That has to be one of Springsteen's more ridiculous lines...'the dogs on Main Street howl, 'cause they understand...' But then so much of what I once loved and was thrilled by in early-to-mid-period Bruce now seems like the most cringe-inducing, breast-beating romantic posturing.
And yet he remains capable of astonishing feats...notably the Suicide cover you should be able to find somewhere downstream in this blog. Tunnel of Love is the masterpiece, I think, and it couldn't have existed without the histrionics of Thunder Road etc...
Anyway, I didn't set out to dwell on things Bruceian, but to say this: I have vacuumed the kitchen four times today. Lulu is moulting, and hair is blowing like tumbleweed through the house. A large chunk of the family is due home tomorrow off the boat, and that means an early rise tomorrow to try and clear out some more extraneous dog pelt.
Might be a rough night on the boat, coming north into the teeth of a north-easterly equinoctial. Terrible weather in Shetland this last 48 hours, with mayhem at Sumburgh due to fog, flights galore cancelled. It'll be good to have the house occupied by other than me and the dogs, though I've been wallowing this past week in the third series of Northern Exposure, now out on DVD (though with really crap music instead of the original, exemplary soundtrack). Easy to see the line of inheritance from NE to The Sopranos, whose creator, David Chase, was series producer on NE, though for some reason uncredited. And he seems to diss the series at every opportunity. Maybe that Esalen Institute/dream/flashback/Freud stuff the two series have in common is wee bit too much for him to admit.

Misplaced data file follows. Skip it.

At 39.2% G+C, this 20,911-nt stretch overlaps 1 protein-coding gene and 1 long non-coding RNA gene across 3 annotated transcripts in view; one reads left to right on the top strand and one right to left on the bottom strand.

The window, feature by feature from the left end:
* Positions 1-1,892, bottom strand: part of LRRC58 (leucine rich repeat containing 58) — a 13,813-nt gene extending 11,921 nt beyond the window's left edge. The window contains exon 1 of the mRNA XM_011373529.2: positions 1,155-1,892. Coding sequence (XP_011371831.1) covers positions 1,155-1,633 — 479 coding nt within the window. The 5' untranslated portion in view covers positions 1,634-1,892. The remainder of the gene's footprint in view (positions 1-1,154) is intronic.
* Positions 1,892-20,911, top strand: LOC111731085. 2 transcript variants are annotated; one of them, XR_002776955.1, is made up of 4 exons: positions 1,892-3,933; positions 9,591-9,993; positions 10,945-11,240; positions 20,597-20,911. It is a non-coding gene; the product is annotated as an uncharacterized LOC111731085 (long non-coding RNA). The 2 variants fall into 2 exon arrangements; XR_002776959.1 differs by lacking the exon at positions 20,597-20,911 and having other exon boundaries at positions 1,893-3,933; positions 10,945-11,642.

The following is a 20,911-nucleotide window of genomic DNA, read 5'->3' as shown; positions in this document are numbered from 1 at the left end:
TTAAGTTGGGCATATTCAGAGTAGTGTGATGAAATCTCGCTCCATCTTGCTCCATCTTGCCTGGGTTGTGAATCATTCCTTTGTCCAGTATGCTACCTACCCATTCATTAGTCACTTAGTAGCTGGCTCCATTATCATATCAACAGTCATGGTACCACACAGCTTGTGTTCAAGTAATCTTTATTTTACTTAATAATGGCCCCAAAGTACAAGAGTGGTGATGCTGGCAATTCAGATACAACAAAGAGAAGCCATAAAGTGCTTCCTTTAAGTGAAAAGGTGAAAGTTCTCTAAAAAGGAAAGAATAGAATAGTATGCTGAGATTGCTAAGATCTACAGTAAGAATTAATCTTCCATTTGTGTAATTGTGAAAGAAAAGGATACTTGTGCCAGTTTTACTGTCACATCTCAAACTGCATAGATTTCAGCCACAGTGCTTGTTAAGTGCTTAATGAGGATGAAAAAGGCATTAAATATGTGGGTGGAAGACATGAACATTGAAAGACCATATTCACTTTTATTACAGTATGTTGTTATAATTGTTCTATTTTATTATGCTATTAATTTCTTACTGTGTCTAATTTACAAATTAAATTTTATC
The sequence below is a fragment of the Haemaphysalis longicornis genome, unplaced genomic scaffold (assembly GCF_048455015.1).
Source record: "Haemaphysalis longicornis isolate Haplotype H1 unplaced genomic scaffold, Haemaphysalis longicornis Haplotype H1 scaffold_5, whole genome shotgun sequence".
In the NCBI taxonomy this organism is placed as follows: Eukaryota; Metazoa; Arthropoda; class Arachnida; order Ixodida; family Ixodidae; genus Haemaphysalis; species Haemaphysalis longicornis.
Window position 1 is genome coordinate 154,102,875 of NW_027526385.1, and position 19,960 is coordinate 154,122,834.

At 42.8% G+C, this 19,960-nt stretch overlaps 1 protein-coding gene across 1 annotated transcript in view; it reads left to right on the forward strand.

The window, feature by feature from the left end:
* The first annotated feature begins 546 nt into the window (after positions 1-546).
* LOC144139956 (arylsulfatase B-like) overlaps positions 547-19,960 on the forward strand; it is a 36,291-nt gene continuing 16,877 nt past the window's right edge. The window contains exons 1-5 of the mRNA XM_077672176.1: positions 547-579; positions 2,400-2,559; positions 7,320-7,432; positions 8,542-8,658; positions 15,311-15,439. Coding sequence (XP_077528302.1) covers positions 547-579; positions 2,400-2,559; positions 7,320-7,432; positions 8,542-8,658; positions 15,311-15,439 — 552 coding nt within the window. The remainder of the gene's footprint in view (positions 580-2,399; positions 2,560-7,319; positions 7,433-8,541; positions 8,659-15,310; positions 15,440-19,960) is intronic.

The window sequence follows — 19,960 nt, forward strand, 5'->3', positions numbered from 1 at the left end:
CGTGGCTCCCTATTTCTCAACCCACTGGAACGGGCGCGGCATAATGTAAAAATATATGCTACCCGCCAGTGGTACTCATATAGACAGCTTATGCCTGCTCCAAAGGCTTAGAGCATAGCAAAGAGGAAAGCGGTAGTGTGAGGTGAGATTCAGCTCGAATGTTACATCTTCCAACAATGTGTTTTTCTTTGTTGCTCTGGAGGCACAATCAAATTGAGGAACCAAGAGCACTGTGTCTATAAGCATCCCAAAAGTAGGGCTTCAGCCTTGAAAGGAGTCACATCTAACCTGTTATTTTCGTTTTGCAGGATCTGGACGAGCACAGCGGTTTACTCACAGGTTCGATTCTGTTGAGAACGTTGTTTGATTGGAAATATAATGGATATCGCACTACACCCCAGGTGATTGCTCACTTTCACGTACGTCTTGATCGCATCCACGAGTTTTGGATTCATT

An old friend once described Northern Exposure as 'that happy programme', and it's true there is no tragedy in it. Some of it is tremendously moving, though (series three Yule show, for example. I just need to hear the theme music to feel a warm glow.